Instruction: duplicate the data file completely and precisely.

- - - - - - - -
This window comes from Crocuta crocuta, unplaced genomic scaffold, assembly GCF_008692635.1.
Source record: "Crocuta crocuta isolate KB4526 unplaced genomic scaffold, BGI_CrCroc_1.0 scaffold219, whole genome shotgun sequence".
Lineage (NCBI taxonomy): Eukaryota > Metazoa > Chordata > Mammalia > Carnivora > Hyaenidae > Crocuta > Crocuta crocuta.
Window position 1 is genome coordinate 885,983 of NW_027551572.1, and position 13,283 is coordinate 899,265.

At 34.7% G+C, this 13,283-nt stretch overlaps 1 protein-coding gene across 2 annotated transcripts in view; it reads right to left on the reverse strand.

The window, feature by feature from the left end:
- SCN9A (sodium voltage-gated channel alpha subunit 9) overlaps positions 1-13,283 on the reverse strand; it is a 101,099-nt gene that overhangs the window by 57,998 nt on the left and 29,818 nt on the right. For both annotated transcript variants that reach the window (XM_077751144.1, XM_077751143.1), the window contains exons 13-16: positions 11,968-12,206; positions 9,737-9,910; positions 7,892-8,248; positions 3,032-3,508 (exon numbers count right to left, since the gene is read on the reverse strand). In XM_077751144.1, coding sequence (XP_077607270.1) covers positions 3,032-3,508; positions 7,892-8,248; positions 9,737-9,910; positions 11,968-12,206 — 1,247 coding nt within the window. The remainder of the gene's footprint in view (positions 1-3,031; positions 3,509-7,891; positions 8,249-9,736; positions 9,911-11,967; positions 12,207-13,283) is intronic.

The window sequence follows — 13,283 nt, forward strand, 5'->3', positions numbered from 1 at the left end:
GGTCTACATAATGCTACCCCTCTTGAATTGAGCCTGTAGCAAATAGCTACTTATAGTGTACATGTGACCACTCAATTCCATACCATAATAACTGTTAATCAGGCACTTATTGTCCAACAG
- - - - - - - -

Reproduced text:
This window comes from Crocuta crocuta, unplaced genomic scaffold, assembly GCF_008692635.1.
Source record: "Crocuta crocuta isolate KB4526 unplaced genomic scaffold, BGI_CrCroc_1.0 scaffold219, whole genome shotgun sequence".
Lineage (NCBI taxonomy): Eukaryota > Metazoa > Chordata > Mammalia > Carnivora > Hyaenidae > Crocuta > Crocuta crocuta.
Window position 1 is genome coordinate 885,983 of NW_027551572.1, and position 13,283 is coordinate 899,265.

At 34.7% G+C, this 13,283-nt stretch overlaps 1 protein-coding gene across 2 annotated transcripts in view; it reads right to left on the reverse strand.

The window, feature by feature from the left end:
- SCN9A (sodium voltage-gated channel alpha subunit 9) overlaps positions 1-13,283 on the reverse strand; it is a 101,099-nt gene that overhangs the window by 57,998 nt on the left and 29,818 nt on the right. For both annotated transcript variants that reach the window (XM_077751144.1, XM_077751143.1), the window contains exons 13-16: positions 11,968-12,206; positions 9,737-9,910; positions 7,892-8,248; positions 3,032-3,508 (exon numbers count right to left, since the gene is read on the reverse strand). In XM_077751144.1, coding sequence (XP_077607270.1) covers positions 3,032-3,508; positions 7,892-8,248; positions 9,737-9,910; positions 11,968-12,206 — 1,247 coding nt within the window. The remainder of the gene's footprint in view (positions 1-3,031; positions 3,509-7,891; positions 8,249-9,736; positions 9,911-11,967; positions 12,207-13,283) is intronic.

The window sequence follows — 13,283 nt, forward strand, 5'->3', positions numbered from 1 at the left end:
GGTCTACATAATGCTACCCCTCTTGAATTGAGCCTGTAGCAAATAGCTACTTATAGTGTACATGTGACCACTCAATTCCATACCATAATAACTGTTAATCAGGCACTTATTGTCCAACAG